All these possibilities could affect the verdict.

Geoff Matthews said...

Sounds like a good argument to me.
This may work against the defense, because it will cut down on the grand-standing that some engage in.
I'm sure that John Edward's channeling of a dead (or brain-damaged, I forget) child's experience during childbirth would be less compelling on film than it would be live.
Racehorse might've been less compelling as well.

rjp said...

Drawback, trying to stay awake though the tapes.

But I agree with the idea. Like the jury really can "disregard the last statement".

Crawfurdmuir said...

Maybe instead of edited videotapes, it might be better to reduce the procedural complications that have entangled criminal trials in recent times. It was, after all, not until the mid-nineteenth century that most trials for offenses other than treason took longer than a day.

Appellate procedure could also be streamlined fairly easily. As late as 1957, Lord Chief Justice Goddard dismissed six appeals in one hour. American courts could profitably follow his example of "justice-in-a-jiffy."

Nanonymous said...

Why not get rid of juries?

PR Intern/College Slacker said...

The most important aspect a jury should consider is the attractiveness of the defendant.

Would general society be disadvantaged if this good-looking guy/girl was put away out of view?

:-)

Robert Holmgren said...

Better yet sell lawyer ads on the tape and turn a profit.

Anonymous said...

http://www.nybooks.com/articles/archives/2010/sep/30/slump-goes-why/

What to make of this? Kruggy says government had almost nothing to dow ith the Great Recession.

Anonymous said...

The problem is who edits the tapes? Convenience vs security.

Douglas Knight said...

Sounds like a definite improvement, but a drawback is that people would not take as seriously faces on a screen as they would people in the same room.

This claim would be easy to study in mock trials. Also, sometimes victims, mainly of sex crimes, are allowed to testify in absentia to avoid confronting the accused. I wonder if this has been studied?

Roman Polanski managed to win a libel suit in England without setting foot there. I don't know if he testified, though.

Anonymous said...

You might lose some of the body language/emotional content you get in person, e.g., maybe it's easier to tell if someone's lying in person vs. on tape because it's easier to see the queues live in person. But I've never been on a jury, so I'm not sure how important this is.

But it still sounds like a good idea, and maybe the higher quality of jurors you could get would make up for the above issue.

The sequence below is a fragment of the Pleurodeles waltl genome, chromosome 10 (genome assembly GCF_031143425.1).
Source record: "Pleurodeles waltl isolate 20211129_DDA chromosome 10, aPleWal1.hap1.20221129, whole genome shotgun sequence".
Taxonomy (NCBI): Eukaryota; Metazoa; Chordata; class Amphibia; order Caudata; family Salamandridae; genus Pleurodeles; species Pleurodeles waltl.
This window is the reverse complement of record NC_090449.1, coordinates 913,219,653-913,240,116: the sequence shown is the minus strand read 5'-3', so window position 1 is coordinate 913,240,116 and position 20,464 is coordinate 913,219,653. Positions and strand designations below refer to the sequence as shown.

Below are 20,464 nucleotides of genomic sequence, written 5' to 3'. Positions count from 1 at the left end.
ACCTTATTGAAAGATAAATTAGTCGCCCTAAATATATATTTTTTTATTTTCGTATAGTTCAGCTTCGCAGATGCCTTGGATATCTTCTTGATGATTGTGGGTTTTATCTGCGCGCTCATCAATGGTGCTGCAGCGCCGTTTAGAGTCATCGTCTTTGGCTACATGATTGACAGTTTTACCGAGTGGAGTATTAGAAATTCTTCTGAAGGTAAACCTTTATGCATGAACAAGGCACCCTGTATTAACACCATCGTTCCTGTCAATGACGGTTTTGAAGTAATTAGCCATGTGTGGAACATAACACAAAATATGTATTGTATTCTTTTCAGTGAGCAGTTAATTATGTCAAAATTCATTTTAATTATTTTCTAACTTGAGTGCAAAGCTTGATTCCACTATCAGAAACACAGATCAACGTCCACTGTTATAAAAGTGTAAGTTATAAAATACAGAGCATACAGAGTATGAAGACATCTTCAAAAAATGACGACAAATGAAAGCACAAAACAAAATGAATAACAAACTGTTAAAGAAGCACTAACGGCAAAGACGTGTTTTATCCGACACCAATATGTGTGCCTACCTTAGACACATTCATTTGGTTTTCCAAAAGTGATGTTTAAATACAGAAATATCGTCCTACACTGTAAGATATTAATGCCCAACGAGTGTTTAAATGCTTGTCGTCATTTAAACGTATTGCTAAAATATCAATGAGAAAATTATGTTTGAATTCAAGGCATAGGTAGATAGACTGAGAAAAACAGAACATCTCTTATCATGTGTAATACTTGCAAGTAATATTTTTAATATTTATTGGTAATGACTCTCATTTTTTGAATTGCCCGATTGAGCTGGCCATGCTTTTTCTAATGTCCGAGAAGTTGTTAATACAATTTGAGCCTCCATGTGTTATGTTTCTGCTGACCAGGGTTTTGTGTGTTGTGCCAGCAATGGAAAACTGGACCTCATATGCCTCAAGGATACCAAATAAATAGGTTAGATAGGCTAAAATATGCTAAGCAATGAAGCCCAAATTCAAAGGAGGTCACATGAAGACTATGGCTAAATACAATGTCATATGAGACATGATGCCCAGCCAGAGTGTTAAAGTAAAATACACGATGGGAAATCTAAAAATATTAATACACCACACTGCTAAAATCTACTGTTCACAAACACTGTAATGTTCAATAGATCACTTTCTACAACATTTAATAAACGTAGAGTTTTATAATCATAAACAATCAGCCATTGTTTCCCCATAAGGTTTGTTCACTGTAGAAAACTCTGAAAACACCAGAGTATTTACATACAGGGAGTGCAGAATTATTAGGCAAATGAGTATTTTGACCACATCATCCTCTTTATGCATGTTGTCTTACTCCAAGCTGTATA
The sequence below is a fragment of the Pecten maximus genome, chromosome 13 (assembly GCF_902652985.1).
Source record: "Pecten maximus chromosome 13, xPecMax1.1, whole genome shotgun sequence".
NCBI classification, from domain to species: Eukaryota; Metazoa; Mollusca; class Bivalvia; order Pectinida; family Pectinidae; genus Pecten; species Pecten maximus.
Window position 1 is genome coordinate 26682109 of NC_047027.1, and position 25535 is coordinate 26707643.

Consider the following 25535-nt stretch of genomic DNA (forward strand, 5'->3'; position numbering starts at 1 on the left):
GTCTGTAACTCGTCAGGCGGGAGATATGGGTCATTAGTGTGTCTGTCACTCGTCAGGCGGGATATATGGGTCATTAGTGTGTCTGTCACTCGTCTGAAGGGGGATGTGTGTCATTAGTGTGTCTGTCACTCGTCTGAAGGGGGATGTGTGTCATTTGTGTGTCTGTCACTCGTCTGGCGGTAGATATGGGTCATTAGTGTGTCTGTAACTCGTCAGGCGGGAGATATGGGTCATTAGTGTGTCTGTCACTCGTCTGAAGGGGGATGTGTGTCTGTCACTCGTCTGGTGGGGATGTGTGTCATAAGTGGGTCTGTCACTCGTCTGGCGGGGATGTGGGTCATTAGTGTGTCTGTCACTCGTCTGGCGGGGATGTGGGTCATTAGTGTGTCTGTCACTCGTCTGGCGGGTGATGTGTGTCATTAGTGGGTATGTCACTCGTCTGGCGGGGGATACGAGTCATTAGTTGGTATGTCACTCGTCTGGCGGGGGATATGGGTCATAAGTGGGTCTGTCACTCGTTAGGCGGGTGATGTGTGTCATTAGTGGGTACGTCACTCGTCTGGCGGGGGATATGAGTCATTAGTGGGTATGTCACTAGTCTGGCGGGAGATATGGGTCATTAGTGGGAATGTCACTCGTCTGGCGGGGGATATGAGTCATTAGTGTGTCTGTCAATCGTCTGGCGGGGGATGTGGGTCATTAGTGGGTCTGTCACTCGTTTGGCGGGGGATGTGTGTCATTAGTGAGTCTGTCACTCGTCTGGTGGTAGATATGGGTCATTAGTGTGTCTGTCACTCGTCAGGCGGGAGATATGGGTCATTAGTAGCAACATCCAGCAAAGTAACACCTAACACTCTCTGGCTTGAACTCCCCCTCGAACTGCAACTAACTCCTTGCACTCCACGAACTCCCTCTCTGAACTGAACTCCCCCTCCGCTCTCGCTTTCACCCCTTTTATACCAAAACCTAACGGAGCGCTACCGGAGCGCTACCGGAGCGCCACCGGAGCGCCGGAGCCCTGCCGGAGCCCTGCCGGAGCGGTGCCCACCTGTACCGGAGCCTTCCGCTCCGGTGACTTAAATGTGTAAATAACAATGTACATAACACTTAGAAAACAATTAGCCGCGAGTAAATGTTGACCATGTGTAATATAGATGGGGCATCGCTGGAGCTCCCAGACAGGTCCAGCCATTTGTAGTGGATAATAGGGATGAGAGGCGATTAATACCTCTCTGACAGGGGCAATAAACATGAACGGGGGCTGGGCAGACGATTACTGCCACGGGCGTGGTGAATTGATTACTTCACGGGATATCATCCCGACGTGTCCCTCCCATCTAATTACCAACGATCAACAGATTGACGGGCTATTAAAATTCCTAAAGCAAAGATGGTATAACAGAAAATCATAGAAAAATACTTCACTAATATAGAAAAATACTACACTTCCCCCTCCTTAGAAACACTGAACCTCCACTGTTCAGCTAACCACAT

Antioco Dascalon said...

The only objection I can think of is that some like juries because they can "read" the expressions of the defendant, witness or prosecutor, in order to figure out if that person is telling the truth. So in a live jury trial, a juror can look at the defendant while an expert is offering testimony or look at the prosecutor while the defense is making a statement. To do this in videotape you would need multiple cameras, which would add time to the footage and defeat the time-saving purpose. Or you would have to have a wide-angle shot which would reduce the ability to see details in people's expressions.

Anonymous said...

I'm trying to think of a reason. "Dehumanizing the legal process"? Defendant gets to see the jury of his peers (ha ha) and goes through the process with them?

Okay, I got one. I don't trust the editors. And I want to make my own judgments about how much judicial activism I want to apply to what I should and should not disregard.

Svigor

Antioco Dascalon said...

A more subtle but interesting philosophical point, to follow up on Douglas Knight's comment is that people don't have the same expectations in person as on video. I think the CSI effect would be magnified since the context would be even more like what they see on TV, since they are seeing it on TV. Think of watching an instructional video as opposed to being there. There would be no judge/jury interaction, for example to prevent sighing or mutterings that might subtly influence the other jurors. But it is certainly worth looking into as there are many benefits. But the benefits are for average citizens, whereas the costs would be bourn by the government, so good luck with that.